Nov 15 2018
Ben Quilty transforms St Paul's Cathedral's Christmas tree into refugee tribute

Collaboration with Mirra Whale is made of life vests discarded by refugees en route to Europe

The Christmas tree inside Melbourne’s St Paul’s Cathedral this year will look a bit different – it will be made largely of life vests discarded by refugees en route to Europe.

The politically charged take on the Christmas tradition is the work of the Archibald prize-winning artist Ben Quilty in collaboration with fellow artist Mirra Whale and is entitled Not a Creature Was Stirring.

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The Guardian

Nov 15 2018
Martin Parr returns to Manchester to capture its changing landscape

Exhibition in city where photographer learned his trade focuses on past and present

Almost 50 years after he was nearly kicked out of Manchester’s polytechnic for failing his photo theory course, the documentary photographer Martin Parr has trained his lens on the city once more.

In Return to Manchester, a major commission for Manchester Art Gallery, Parr creates a portrait of a rapidly changing urban landscape which this year had more cranes on the skyline than any other European city, according to the council’s chief executive.

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The New York Times

Nov 15 2018
Critic’s Pick: Arbus, Untitled and Unearthly
Critic’s Pick: Arbus, Untitled and Unearthly
A series considered one of the towering achievements of American art reminds us that nothing can surpass the strange beauty of reality if a photographer knows where to look.
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The New York Times

Nov 15 2018
Critic’s Pick: Sterling Ruby Pipes Down, a Bit
Critic’s Pick: Sterling Ruby Pipes Down, a Bit
A small museum show that concentrates on the ceramic works of a multidiscipline dynamo comes as something of a relief.
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The Guardian

Nov 15 2018
Bum freezers, feathercuts and flares: Martin Parr's Return to Manchester – review

Manchester Art Gallery
Before he became famous for his lurid shots of the working class at play, the photographer set out to capture the urban grit of 1970s Manchester. The results are oddly overpowering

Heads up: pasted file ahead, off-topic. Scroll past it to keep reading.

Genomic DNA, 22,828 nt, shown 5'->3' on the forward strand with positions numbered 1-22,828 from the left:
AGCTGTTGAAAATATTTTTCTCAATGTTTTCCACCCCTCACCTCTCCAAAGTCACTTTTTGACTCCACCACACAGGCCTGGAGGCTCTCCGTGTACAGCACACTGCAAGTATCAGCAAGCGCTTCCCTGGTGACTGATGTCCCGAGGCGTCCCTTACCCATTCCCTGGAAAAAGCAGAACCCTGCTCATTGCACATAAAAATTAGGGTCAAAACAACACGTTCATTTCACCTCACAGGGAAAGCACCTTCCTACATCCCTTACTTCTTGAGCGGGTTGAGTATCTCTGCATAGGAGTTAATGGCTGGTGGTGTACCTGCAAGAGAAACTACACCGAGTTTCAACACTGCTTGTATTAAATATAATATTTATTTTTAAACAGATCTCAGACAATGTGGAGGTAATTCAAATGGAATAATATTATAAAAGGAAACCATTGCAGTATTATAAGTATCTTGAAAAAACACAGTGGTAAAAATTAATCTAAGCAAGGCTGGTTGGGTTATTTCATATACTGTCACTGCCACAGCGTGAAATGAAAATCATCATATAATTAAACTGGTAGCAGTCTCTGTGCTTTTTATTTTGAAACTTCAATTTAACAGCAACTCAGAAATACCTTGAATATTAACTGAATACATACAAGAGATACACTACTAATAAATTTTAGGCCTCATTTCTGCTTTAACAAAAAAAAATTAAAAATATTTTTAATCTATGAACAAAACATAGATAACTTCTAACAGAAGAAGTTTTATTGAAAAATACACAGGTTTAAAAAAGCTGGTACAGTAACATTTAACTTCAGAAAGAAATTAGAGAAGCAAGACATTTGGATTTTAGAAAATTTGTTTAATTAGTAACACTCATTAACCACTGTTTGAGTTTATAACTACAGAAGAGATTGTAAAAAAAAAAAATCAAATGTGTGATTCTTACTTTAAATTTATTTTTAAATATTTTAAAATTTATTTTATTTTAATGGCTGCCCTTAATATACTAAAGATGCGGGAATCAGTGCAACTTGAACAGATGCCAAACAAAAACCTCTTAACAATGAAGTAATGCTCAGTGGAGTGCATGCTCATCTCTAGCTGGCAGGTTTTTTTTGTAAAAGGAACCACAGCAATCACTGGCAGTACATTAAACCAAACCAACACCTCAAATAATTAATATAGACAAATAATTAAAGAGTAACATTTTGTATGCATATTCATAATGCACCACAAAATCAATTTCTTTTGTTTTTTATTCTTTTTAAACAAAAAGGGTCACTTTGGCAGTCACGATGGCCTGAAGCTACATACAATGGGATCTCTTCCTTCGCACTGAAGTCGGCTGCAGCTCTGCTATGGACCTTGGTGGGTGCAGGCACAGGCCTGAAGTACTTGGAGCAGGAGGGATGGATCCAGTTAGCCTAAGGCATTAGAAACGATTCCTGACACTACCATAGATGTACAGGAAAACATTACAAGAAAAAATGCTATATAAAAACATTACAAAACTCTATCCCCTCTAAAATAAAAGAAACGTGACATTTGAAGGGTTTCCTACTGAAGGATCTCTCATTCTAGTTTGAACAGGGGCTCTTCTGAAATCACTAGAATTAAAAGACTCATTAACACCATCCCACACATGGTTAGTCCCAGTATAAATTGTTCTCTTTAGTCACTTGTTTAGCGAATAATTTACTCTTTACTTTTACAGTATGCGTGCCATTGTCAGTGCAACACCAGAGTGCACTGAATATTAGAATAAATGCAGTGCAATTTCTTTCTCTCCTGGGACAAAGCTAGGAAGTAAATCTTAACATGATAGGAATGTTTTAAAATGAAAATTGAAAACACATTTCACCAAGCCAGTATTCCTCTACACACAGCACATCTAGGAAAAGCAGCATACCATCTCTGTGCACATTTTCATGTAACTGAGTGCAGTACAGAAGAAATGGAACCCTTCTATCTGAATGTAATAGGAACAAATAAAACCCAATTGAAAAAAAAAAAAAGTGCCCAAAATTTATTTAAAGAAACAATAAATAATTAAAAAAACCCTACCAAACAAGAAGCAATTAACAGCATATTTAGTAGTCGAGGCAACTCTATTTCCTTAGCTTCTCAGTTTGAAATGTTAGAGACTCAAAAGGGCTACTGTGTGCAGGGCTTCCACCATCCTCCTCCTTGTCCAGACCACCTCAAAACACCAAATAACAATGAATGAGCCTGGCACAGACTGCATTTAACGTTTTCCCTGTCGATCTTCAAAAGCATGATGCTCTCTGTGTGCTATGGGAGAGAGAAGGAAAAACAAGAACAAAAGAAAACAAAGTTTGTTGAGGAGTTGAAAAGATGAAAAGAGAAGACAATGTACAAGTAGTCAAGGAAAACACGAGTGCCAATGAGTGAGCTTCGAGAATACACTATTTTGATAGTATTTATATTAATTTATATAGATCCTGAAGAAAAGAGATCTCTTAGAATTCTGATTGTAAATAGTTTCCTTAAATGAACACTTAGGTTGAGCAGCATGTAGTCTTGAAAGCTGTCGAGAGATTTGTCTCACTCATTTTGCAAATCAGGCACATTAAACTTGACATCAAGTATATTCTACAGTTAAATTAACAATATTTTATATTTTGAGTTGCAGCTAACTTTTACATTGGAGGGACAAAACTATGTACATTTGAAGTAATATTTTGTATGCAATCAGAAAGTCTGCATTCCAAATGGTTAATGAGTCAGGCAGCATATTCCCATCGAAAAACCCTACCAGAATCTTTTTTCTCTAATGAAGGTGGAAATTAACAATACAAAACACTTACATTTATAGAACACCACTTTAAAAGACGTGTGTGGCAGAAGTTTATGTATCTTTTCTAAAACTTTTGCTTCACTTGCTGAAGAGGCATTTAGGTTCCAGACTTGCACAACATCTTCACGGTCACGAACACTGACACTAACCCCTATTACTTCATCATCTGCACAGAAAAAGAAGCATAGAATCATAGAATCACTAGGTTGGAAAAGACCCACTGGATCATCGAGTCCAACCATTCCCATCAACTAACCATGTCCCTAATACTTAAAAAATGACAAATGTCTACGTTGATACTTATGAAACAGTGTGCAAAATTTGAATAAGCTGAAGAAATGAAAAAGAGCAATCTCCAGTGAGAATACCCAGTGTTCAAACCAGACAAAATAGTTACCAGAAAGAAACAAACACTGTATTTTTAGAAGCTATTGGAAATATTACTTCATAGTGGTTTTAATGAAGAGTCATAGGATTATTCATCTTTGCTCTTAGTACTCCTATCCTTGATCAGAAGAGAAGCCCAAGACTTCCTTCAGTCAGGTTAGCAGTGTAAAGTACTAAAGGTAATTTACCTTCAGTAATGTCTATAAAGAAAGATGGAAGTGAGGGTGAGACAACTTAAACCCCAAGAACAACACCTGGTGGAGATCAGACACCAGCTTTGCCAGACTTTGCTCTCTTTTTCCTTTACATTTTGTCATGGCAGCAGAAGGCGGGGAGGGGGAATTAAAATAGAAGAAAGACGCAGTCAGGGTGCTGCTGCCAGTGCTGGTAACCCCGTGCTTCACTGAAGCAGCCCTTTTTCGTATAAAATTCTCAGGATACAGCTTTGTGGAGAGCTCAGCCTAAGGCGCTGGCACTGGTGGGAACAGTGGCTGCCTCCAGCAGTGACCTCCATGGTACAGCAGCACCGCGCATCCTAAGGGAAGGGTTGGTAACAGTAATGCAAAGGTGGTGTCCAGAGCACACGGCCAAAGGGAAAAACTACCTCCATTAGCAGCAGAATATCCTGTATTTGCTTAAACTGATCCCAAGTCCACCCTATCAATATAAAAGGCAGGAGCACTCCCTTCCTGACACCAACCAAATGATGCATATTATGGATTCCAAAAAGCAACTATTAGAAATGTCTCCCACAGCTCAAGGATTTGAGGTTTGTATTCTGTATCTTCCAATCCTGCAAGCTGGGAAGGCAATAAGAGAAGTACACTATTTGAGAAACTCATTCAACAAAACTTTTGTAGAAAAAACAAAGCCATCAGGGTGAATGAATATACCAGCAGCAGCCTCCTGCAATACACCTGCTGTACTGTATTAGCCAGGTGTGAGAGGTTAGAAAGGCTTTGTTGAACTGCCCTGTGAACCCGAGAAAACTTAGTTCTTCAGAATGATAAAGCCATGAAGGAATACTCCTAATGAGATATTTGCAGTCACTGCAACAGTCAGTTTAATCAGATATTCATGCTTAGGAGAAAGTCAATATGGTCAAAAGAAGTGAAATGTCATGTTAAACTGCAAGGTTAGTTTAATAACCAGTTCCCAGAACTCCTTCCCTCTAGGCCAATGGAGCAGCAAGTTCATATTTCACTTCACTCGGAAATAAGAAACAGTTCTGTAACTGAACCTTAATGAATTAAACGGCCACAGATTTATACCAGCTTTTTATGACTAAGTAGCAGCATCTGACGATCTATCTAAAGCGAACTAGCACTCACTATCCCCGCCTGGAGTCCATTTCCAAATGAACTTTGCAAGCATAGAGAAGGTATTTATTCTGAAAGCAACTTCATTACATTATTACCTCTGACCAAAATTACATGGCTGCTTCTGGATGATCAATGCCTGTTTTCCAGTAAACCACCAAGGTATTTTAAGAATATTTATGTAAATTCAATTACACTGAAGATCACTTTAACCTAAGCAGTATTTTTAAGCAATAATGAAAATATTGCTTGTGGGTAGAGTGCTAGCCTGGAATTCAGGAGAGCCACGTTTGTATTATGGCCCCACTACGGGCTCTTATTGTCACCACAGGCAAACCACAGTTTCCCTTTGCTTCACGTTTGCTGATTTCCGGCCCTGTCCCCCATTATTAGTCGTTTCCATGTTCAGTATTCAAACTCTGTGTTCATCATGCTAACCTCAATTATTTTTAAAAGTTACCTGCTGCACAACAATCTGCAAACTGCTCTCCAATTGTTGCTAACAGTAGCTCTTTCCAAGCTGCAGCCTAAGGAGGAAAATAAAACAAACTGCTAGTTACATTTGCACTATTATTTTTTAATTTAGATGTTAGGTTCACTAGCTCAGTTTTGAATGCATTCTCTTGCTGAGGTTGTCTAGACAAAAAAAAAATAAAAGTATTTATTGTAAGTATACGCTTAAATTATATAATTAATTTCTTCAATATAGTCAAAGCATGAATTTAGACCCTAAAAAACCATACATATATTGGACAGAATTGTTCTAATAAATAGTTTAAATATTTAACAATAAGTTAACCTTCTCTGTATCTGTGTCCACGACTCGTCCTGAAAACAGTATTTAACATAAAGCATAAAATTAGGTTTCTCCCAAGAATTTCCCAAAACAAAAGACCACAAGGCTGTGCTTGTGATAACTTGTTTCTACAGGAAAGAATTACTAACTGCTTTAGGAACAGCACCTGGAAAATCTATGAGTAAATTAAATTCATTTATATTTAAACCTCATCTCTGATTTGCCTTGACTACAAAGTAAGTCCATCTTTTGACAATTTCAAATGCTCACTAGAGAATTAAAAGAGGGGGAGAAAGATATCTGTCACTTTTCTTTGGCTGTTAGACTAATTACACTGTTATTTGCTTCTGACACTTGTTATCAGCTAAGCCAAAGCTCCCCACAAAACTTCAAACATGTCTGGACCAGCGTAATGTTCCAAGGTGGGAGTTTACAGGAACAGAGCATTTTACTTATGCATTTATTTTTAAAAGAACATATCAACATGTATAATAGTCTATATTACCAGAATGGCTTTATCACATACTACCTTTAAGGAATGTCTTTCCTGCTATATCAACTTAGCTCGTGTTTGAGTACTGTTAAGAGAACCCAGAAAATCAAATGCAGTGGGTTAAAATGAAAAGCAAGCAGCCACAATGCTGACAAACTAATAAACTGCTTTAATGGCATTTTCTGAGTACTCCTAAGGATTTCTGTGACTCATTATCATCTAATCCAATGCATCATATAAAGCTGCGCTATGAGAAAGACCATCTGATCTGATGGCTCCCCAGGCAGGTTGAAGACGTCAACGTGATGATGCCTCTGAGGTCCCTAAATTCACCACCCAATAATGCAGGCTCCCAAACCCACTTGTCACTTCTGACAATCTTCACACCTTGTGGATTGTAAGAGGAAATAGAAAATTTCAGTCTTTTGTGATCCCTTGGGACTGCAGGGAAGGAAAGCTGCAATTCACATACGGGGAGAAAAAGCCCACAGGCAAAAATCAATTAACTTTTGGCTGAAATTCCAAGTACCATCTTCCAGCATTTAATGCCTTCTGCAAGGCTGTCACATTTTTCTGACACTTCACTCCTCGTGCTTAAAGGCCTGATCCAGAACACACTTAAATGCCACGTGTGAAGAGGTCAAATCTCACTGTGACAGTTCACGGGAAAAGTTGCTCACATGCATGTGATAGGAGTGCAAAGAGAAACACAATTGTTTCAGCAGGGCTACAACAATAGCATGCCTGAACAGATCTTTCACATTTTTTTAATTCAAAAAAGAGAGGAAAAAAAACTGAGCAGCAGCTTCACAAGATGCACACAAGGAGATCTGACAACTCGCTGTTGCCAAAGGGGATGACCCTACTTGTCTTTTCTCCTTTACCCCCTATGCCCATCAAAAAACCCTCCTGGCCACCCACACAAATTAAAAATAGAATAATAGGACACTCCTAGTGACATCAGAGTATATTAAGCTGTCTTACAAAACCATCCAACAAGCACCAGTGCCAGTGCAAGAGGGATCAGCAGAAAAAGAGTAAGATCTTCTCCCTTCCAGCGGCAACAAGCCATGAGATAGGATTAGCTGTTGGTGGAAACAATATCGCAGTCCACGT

From 1970 to 1973, Martin Parr studied photography at Manchester Polytechnic. In the catalogue for his new exhibition, Return to Manchester, he recalls how, having fled “the safety of suburban Surrey”, he found the city “exciting and very real”. The earliest photographs here, many of them taken while he was still a student, are a portrait of another Manchester: grittier, less commercial, more definably northern. They are also a portrait of another Martin Parr: a monochrome documentarist yet to find his style, much less his brand. For that reason, they are the most intriguing part of this show.

Related: Martin Parr returns to Manchester to capture its changing landscape

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The New York Times

Nov 15 2018
Show Us Your Wall: His and Hers Collecting: She Prefers Art That’s ‘in Your Face’
Show Us Your Wall: His and Hers Collecting: She Prefers Art That’s ‘in Your Face’
Billy Frist is attracted to the prettier photographs, unlike his wife, Jennifer Frist. Together, they have amassed a mini-museum.
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The New York Times

Nov 15 2018
critic’s pick: She Needed No Camera to Make the First Book of Photographs
critic’s pick: She Needed No Camera to Make the First Book of Photographs
The British botanist Anna Atkins published her evocative cyanotypes of algae and seaweed 175 years ago. Now, the New York Public Library is celebrating her innovation.
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The Guardian

Nov 14 2018
Vanity projects and kamikaze loggias: Tbilisi’s architectural disaster

The centre of the Georgian capital has long been the plaything of outsize egos – but can its architecture biennial inspire useful debate about the city’s future?

Sprouting like malignant glass tumours across the historical centre of Tbilisi, Georgia, the trophy buildings of the country’s former president Mikheil Saakashvili are hard to miss. There is the heap of white “petals” forming the roof of his public service hall, which looks like someone spilt a bowl of prawn crackers over a pile of glass boxes. A little downriver stands the wavy roof of his Bridge of Peace, locally nicknamed the “Always Ultra” for its unfortunate resemblance to a discarded sanitary towel. Nearby sit the conjoined tubes of his concert hall and exhibition centre, left unfinished and abandoned, their chubby legs spread akimbo towards the old town. It is a surreal scene, a tragic parody of vanity projects gone wrong, all watched over by the presidential palace, an illiterate neoclassical pile crowned with a great glass egg.

“For nine years we had a president who was very interested in architecture,” says local architect and planner Irakli Zhvania, who leads “ugly walks” around the city highlighting the catastrophic results of corrupt deals, destroyed heritage and the privatisation of swaths of public parks. “It was a disaster.”